To what extent does Sheikh Nasrallah's contact with, or control over, Hezbollah politicians in Lebanon figure in what the Government are trying to achieve with the proscription order? I ask because other organisations proscribed by this Government, or by Governments prior to 1997, such as the Tamil Tigers and the Kurdish PKK, had both political and military wings. In those two cases, Her Majesty's Government decided to proscribe the whole organisation—that is, both the political and the military parts. On what basis did the Government decide to proscribe, in this order, just the military wing of Hezbollah? That is an interesting question, given that they went the whole hog in relation to the Tamils and the Kurdish organisation to which I referred.
I am happy to intervene. The hon. Gentleman has raised a number of points that I hope to raise if I catch Madam Deputy Speaker's eye. The fact is that, previously, proscription has affected not just a part of an organisation, but the whole organisation, and also any groups that may be from the same area. For example, the British Tamils Forum, which is not a supporter of the Liberation Tigers of Tamil Eelam and does not campaign for it, is affected by the decision that the Government have taken on proscription, so the hon. Gentleman is right to raise those points, and I agree with him.
I am grateful to the right hon. Gentleman. I do not wish to engage in too much high-flown metaphysical analysis, because we are not here to do that. However, I hope that the Minister will address his point, which was also mine—that is, how, in the context of the order, do the Government define the political and social wing of the organisation and how do they define its military wing? That is an important practical, rather than metaphysical, distinction that the order draws for us, whether we like it or not. The order is about separating out Hezbollah's military wing in its entirety from its political and social wing. As an honest seeker after truth, I am not clear about how the Government have come to make that distinction. I am sure that the Minister has a good answer; he is well briefed and an intelligent man. If he could enlighten us, we Conservatives would be grateful.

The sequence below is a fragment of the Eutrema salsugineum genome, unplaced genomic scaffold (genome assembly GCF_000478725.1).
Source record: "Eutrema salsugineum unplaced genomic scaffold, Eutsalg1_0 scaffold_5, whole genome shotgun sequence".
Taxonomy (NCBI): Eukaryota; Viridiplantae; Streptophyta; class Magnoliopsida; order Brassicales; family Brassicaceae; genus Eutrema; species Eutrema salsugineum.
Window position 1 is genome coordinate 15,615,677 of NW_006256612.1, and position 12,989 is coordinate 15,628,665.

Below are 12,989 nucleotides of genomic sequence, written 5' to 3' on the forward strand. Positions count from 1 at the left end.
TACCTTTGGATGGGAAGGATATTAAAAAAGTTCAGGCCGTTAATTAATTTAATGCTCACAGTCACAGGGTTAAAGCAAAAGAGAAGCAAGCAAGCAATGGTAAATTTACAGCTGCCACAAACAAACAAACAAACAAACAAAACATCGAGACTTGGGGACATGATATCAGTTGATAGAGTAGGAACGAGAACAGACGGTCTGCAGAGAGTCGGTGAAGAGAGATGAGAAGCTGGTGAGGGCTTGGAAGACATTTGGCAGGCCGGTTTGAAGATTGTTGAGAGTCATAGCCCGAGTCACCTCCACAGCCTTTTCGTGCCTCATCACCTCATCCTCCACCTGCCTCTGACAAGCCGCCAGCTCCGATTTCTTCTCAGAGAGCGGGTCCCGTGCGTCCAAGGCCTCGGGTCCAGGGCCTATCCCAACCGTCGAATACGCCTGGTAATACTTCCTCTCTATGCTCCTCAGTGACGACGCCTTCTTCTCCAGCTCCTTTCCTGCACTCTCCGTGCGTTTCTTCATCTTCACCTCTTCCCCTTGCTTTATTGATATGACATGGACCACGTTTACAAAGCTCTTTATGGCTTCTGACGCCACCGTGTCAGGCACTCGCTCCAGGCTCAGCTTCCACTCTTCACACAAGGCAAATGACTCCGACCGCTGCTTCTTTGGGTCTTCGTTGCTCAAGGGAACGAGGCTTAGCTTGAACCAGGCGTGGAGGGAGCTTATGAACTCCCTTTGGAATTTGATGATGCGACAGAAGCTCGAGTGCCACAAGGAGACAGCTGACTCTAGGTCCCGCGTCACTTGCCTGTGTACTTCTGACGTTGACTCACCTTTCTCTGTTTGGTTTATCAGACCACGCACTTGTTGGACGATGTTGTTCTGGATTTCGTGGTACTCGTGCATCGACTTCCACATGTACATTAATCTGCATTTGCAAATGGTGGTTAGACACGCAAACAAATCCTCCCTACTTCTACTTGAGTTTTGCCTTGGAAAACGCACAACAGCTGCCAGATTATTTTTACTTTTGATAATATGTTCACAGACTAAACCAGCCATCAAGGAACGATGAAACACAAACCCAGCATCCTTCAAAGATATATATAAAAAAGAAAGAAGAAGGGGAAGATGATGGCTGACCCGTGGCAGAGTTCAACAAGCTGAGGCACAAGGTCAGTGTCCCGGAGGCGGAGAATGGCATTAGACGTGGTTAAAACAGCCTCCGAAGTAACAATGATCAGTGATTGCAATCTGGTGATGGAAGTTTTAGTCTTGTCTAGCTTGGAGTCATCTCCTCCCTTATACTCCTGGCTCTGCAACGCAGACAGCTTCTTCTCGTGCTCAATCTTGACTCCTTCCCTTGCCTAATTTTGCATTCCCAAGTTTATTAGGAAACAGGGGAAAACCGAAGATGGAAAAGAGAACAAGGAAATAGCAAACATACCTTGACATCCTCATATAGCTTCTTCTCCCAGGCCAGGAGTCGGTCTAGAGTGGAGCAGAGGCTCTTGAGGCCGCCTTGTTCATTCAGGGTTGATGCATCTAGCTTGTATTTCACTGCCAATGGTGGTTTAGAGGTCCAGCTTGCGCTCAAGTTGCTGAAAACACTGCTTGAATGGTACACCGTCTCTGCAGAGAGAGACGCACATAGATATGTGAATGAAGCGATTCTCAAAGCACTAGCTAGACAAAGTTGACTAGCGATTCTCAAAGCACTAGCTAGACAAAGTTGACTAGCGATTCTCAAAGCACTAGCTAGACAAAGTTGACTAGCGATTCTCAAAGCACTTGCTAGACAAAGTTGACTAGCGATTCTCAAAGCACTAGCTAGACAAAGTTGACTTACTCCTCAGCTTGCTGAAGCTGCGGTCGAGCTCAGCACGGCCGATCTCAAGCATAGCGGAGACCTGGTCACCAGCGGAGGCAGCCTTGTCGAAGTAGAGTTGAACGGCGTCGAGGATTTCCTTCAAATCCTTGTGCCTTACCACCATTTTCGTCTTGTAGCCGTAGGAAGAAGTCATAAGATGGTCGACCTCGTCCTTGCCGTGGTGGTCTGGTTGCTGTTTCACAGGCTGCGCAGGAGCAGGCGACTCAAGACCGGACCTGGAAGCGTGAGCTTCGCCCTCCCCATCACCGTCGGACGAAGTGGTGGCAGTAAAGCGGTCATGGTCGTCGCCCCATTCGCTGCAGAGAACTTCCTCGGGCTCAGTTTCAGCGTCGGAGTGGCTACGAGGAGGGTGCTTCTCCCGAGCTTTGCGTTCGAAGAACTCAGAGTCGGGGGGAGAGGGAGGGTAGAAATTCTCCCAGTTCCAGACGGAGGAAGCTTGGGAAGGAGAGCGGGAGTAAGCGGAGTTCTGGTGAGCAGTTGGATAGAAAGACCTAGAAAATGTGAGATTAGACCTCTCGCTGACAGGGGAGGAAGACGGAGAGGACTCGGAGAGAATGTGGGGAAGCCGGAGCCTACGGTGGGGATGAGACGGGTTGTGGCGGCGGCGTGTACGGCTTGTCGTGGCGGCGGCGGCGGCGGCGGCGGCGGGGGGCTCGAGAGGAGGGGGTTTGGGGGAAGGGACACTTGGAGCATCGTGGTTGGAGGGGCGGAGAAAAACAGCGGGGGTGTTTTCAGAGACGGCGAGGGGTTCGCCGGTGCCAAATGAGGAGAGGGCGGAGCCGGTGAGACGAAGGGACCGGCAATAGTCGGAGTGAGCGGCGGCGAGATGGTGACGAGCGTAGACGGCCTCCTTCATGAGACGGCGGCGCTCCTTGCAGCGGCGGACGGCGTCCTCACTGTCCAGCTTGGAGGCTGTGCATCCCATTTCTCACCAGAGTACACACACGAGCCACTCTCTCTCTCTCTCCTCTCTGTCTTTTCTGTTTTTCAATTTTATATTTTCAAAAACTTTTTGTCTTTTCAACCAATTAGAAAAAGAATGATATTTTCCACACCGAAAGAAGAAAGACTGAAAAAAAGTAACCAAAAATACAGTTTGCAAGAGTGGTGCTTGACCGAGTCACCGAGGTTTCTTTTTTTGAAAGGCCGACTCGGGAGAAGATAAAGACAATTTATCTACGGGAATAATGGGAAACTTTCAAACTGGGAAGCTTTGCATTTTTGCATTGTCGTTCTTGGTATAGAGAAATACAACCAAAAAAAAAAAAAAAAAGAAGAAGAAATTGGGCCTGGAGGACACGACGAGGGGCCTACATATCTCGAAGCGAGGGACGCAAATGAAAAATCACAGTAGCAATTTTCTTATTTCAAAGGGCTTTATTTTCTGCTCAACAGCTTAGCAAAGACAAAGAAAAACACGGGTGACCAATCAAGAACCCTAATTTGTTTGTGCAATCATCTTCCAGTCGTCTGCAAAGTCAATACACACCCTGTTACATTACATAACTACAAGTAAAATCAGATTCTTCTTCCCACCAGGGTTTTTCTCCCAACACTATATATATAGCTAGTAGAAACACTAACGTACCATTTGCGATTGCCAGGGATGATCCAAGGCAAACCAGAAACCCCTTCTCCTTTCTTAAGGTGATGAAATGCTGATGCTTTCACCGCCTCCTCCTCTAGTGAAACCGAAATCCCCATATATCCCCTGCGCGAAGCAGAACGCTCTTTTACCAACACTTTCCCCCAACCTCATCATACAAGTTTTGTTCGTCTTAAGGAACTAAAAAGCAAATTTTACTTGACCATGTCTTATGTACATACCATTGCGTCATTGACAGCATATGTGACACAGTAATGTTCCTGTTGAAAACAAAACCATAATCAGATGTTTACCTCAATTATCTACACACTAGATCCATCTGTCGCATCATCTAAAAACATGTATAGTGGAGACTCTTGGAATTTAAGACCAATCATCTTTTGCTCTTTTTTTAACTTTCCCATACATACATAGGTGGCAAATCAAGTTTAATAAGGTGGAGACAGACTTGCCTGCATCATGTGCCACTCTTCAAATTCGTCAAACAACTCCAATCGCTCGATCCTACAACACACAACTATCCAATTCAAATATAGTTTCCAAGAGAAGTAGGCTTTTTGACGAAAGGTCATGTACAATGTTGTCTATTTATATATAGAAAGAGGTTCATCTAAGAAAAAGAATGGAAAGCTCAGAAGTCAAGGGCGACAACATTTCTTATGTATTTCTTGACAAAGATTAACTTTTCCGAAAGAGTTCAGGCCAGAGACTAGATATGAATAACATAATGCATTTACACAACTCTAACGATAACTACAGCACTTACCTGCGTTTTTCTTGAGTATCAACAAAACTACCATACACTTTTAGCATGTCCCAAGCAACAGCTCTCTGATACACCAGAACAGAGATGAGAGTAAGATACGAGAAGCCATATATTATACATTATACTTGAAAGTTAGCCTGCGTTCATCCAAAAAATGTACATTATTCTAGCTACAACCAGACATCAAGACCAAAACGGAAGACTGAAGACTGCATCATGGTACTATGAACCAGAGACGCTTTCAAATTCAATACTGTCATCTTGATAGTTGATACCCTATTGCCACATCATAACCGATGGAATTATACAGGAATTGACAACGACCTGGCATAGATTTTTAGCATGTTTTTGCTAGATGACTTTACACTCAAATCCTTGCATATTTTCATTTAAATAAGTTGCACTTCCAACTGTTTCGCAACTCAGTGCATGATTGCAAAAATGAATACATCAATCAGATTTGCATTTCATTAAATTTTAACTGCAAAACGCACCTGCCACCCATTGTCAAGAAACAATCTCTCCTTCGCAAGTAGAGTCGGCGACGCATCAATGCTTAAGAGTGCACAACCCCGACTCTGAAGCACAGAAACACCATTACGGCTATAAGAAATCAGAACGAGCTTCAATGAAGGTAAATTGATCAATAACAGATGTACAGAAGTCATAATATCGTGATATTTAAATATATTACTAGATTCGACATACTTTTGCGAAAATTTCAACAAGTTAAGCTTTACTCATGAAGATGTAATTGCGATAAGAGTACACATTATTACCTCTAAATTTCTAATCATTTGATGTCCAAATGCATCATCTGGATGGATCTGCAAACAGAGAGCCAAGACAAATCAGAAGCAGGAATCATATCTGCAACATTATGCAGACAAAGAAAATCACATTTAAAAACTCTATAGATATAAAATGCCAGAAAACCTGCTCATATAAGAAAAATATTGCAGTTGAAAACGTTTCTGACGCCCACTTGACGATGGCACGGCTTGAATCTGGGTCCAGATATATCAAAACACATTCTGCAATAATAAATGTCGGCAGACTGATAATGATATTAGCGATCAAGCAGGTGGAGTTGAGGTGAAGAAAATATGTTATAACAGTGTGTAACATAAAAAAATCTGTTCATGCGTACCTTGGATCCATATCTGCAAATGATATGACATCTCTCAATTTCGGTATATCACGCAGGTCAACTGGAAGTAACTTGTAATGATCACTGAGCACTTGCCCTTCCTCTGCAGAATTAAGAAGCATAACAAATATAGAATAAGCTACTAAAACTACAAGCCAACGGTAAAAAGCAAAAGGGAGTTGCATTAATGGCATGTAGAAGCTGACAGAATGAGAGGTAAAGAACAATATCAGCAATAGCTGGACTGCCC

My next point follows on from that issue. Will the Minister share with us the evidence in his possession about Hezbollah's fundraising activities in the United Kingdom? Are the Government and their agencies taking any steps to identify any such activity? As the order falls short of proscribing the whole organisation—political, social and military—has the Minister considered whether there is a risk of the fundraising for political purposes, which will be legal even if the order goes through, being diverted to Hezbollah's military activities? I am thinking about the political wing of Hezbollah, a non-proscribed organisation, raising funds quite legitimately after the order has gone through but passing money to the military wing, which will be proscribed by the order. It seems an obvious point, so what thoughts does the Minister have on it? What consideration has been given to the possibility of people getting around the proscription order?
I also note that, in April, the Minister for the Middle East stated in a written parliamentary answer:
"The UK's policy on contacts with Hezbollah's political wing is based on our assessment of their behaviour and our judgment of whether such contacts would encourage them to move away from violence and play a constructive role in Lebanese politics."—[ Hansard, 24 April 2008; Vol. 474, c. 2196W.]
That Minister also said that the UK had had no contact with Hezbollah during the 12 months preceding his reply. Will this Minister confirm whether the Government have had any contact with Hezbollah since April this year, when that written question was answered? Will the Government's position on contact be affected in any way by the decision today to proscribe the military wing? That point follows up what my right hon. and learned Friend Mr. Ancram said.
Furthermore, will the Minister enlighten us on whether the Government are seeking a Europe-wide proscription of Hezbollah's military wing? Is there support for such a move in the Government? In particular, is the Minister aware of any discussions that the Government have had, are having or are likely to have in the short term with French officials about how the French presidency of the EU could achieve an EU-wide proscription of Hezbollah's military wing in its entirety?